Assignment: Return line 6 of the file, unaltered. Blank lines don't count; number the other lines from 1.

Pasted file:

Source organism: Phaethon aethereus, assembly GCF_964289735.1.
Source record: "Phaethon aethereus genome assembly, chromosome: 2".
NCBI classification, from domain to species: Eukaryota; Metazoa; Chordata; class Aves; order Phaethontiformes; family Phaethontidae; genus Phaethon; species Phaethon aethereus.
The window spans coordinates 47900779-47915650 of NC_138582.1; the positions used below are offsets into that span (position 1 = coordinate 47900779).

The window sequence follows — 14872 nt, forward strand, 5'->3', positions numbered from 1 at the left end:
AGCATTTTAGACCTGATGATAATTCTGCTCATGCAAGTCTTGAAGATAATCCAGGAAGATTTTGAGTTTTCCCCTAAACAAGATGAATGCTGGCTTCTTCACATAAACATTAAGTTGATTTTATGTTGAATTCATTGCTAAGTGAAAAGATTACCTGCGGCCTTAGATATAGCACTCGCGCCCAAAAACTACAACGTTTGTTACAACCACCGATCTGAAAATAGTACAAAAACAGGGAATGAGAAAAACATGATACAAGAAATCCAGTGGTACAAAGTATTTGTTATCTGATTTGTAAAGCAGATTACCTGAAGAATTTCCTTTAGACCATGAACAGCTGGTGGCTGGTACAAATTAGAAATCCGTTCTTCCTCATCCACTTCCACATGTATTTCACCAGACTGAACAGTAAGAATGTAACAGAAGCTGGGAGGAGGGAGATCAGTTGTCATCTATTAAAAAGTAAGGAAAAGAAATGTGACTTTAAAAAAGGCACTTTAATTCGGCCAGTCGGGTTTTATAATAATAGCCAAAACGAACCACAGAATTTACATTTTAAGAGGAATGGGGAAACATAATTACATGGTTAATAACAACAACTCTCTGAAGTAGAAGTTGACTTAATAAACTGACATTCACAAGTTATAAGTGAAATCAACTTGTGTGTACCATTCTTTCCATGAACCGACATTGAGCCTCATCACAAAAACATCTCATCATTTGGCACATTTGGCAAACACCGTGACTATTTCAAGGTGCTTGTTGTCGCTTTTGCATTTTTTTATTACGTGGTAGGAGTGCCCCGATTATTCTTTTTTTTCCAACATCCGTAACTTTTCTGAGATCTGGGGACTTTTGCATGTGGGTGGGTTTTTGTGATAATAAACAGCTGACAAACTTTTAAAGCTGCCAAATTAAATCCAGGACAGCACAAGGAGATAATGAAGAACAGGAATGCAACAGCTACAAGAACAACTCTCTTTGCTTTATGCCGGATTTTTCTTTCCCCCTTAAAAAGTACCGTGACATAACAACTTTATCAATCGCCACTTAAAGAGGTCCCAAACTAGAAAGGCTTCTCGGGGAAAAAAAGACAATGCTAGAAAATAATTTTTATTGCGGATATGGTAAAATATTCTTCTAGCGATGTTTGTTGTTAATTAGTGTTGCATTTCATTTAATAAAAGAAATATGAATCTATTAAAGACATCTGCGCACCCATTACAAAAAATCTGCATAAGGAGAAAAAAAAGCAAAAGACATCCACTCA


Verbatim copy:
AGCATTTTAGACCTGATGATAATTCTGCTCATGCAAGTCTTGAAGATAATCCAGGAAGATTTTGAGTTTTCCCCTAAACAAGATGAATGCTGGCTTCTTCACATAAACATTAAGTTGATTTTATGTTGAATTCATTGCTAAGTGAAAAGATTACCTGCGGCCTTAGATATAGCACTCGCGCCCAAAAACTACAACGTTTGTTACAACCACCGATCTGAAAATAGTACAAAAACAGGGAATGAGAAAAACATGATACAAGAAATCCAGTGGTACAAAGTATTTGTTATCTGATTTGTAAAGCAGATTACCTGAAGAATTTCCTTTAGACCATGAACAGCTGGTGGCTGGTACAAATTAGAAATCCGTTCTTCCTCATCCACTTCCACATGTATTTCACCAGACTGAACAGTAAGAATGTAACAGAAGCTGGGAGGAGGGAGATCAGTTGTCATCTATTAAAAAGTAAGGAAAAGAAATGTGACTTTAAAAAAGGCACTTTAATTCGGCCAGTCGGGTTTTATAATAATAGCCAAAACGAACCACAGAATTTACATTTTAAGAGGAATGGGGAAACATAATTACATGGTTAATAACAACAACTCTCTGAAGTAGAAGTTGACTTAATAAACTGACATTCACAAGTTATAAGTGAAATCAACTTGTGTGTACCATTCTTTCCATGAACCGACATTGAGCCTCATCACAAAAACATCTCATCATTTGGCACATTTGGCAAACACCGTGACTATTTCAAGGTGCTTGTTGTCGCTTTTGCATTTTTTTATTACGTGGTAGGAGTGCCCCGATTATTCTTTTTTTTCCAACATCCGTAACTTTTCTGAGATCTGGGGACTTTTGCATGTGGGTGGGTTTTTGTGATAATAAACAGCTGACAAACTTTTAAAGCTGCCAAATTAAATCCAGGACAGCACAAGGAGATAATGAAGAACAGGAATGCAACAGCTACAAGAACAACTCTCTTTGCTTTATGCCGGATTTTTCTTTCCCCCTTAAAAAGTACCGTGACATAACAACTTTATCAATCGCCACTTAAAGAGGTCCCAAACTAGAAAGGCTTCTCGGGGAAAAAAAGACAATGCTAGAAAATAATTTTTATTGCGGATATGGTAAAATATTCTTCTAGCGATGTTTGTTGTTAATTAGTGTTGCATTTCATTTAATAAAAGAAATATGAATCTATTAAAGACATCTGCGCACCCATTACAAAAAATCTGCATAAGGAGAAAAAAAAGCAAAAGACATCCACTCA